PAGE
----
Somehow these days, it seems like everyone wants to be in a sexual relationship. But that doesn’t work for everybody. Your boyfriend may have chosen to be celibate, for example, at least for a time. Or maybe he has performance anxieties. But it’s more likely that he’s asexual. Which means he doesn’t have the feelings most people get when they see someone sexy.
Some asexuals don’t really enjoy physical contact at all, and won’t even share a bed. Some feel disgusted by the whole idea of sex, and remain virgins for life. Others are OK with physical contact, but holding hands and hugging is probably as far as they want to go. Some seek relationships for their practical benefits, the companionship, conversation and support. Some want children, or have sex just to please a partner.
Still others have some sexual feelings but can’t understand why everyone’s so obsessed with making love and feel no particular desire to connect with anyone. A bit like seeing food, but not wanting any because you’re not hungry.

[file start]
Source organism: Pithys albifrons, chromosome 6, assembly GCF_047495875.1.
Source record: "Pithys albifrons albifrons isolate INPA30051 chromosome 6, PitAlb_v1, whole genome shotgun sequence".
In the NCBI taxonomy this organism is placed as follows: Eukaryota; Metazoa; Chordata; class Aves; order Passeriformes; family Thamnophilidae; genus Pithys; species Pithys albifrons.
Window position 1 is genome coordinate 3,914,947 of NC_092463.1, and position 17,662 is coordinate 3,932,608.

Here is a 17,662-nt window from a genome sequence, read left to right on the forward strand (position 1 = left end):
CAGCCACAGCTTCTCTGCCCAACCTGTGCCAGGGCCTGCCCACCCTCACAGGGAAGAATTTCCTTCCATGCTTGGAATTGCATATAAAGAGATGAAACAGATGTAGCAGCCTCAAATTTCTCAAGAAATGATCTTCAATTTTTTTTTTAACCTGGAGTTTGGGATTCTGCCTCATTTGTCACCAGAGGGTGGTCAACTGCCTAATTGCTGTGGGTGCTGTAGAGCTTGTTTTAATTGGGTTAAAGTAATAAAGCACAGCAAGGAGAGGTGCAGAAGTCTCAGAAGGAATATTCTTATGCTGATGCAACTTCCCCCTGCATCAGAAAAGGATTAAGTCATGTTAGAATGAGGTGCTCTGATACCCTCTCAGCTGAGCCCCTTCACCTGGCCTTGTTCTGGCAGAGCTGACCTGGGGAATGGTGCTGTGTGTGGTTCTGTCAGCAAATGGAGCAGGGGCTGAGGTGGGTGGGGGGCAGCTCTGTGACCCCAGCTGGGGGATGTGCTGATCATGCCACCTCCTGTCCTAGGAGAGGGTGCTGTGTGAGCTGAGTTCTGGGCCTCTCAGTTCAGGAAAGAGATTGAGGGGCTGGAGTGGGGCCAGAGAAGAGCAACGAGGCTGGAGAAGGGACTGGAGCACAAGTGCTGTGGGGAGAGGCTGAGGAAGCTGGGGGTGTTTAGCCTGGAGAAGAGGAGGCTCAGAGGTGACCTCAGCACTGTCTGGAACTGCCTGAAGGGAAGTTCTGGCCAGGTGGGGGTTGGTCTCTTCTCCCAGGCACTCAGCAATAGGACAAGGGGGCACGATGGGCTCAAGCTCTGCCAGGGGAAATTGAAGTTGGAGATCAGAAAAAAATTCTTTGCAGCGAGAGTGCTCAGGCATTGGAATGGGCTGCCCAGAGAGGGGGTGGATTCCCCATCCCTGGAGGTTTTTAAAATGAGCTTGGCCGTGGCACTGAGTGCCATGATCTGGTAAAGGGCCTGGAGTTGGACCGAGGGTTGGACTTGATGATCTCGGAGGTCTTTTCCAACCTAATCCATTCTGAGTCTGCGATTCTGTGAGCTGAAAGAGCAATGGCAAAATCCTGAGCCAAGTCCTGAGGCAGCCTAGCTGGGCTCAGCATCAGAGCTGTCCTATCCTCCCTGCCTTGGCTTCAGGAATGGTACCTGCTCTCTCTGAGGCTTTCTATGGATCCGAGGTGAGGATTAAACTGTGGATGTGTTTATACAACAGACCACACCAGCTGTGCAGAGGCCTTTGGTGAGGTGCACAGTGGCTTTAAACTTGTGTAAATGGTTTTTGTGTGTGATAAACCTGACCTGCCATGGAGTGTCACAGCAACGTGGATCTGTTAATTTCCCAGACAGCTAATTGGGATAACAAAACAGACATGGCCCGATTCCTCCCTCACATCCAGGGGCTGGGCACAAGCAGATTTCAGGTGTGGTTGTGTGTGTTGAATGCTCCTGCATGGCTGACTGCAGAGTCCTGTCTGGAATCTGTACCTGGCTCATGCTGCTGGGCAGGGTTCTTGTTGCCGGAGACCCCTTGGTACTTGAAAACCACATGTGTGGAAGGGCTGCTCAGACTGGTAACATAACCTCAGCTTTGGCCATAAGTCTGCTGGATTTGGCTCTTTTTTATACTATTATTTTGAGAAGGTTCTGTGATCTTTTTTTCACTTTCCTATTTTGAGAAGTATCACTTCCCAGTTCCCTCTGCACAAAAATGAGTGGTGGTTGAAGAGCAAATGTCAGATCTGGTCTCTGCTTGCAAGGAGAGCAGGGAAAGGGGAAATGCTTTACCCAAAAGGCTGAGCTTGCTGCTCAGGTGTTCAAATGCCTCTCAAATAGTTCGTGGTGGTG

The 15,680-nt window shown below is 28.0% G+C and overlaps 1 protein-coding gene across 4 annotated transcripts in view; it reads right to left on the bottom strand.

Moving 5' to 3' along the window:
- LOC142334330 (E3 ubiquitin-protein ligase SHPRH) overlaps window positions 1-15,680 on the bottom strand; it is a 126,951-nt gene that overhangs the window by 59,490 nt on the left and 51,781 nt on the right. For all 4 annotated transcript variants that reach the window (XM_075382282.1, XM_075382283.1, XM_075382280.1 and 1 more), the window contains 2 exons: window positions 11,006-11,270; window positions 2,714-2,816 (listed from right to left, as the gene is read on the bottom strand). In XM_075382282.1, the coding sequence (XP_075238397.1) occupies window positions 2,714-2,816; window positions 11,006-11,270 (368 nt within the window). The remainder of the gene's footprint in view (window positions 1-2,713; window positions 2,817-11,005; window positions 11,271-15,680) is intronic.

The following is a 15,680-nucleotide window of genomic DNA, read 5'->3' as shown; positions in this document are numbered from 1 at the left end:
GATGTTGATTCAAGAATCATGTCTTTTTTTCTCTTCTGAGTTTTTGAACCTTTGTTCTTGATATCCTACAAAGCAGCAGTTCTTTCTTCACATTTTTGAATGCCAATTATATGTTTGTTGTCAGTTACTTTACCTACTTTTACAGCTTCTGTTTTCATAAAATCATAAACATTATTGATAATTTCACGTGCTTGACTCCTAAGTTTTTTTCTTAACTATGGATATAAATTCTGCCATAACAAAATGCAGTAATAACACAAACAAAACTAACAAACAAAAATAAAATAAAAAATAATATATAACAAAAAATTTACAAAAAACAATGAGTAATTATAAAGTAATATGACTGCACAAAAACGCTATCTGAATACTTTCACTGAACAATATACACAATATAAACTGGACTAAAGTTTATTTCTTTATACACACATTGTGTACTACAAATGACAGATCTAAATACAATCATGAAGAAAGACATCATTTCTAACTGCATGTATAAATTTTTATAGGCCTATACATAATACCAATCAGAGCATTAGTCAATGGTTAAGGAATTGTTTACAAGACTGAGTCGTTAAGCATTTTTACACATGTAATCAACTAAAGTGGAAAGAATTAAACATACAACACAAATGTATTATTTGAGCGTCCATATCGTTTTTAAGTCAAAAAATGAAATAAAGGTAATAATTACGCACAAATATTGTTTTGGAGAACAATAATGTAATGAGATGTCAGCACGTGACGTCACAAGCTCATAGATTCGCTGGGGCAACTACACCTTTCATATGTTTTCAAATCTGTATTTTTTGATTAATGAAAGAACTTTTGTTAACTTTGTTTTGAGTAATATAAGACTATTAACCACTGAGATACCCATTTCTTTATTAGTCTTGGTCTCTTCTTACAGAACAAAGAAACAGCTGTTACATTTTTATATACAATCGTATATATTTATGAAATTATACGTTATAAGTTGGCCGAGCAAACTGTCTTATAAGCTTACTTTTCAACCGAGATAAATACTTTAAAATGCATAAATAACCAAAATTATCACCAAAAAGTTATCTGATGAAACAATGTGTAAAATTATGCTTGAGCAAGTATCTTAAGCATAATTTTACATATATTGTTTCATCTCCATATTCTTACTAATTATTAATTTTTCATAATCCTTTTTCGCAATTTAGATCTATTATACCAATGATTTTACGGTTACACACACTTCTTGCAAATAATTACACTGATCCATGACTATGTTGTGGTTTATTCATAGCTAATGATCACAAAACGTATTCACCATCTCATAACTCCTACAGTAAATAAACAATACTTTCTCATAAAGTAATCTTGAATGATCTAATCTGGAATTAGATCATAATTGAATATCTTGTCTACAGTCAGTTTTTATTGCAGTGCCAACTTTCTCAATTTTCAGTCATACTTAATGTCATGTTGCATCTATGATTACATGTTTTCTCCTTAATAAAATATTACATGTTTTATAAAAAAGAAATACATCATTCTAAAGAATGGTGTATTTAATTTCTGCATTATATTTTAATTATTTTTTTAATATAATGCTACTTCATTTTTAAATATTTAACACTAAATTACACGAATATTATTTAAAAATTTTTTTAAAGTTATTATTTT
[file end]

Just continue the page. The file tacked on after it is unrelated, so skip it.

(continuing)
Many asexuals lead very fulfilling lives without sex. But they and any ‘sexual’ partners can get very stressed about the whole subject. For example, many asexuals don’t understand what it feels like to be aroused. Words like ‘horny’ have no meaning for them. For others, it’s not that sex is horrible, it’s just that they don’t feel any need for it. They can love a partner, but not in a sexual way.
So what should you do?
Talk it all through. Avoid being critical or making it sound like this is a ‘break-up’ issue, and ask your boyfriend to be honest about his feelings. Check on performance and celibacy issues, and resolve them if either is the cause of the problem. If they’re not the problem, ask if he thinks he might be asexual. He may have never heard of the term; if so, research it together. Involve a therapist if this all feels too difficult.
Explore what you like about your relationship and each other. Is there any form of sexual intimacy that would be acceptable to both of you? What do you both want from the relationship? If you decide to stay together without any sex at all, how might you compensate for that? Work through all the possibilities, with an open mind. And if you can’t find a solution that works for both of you, politely split up.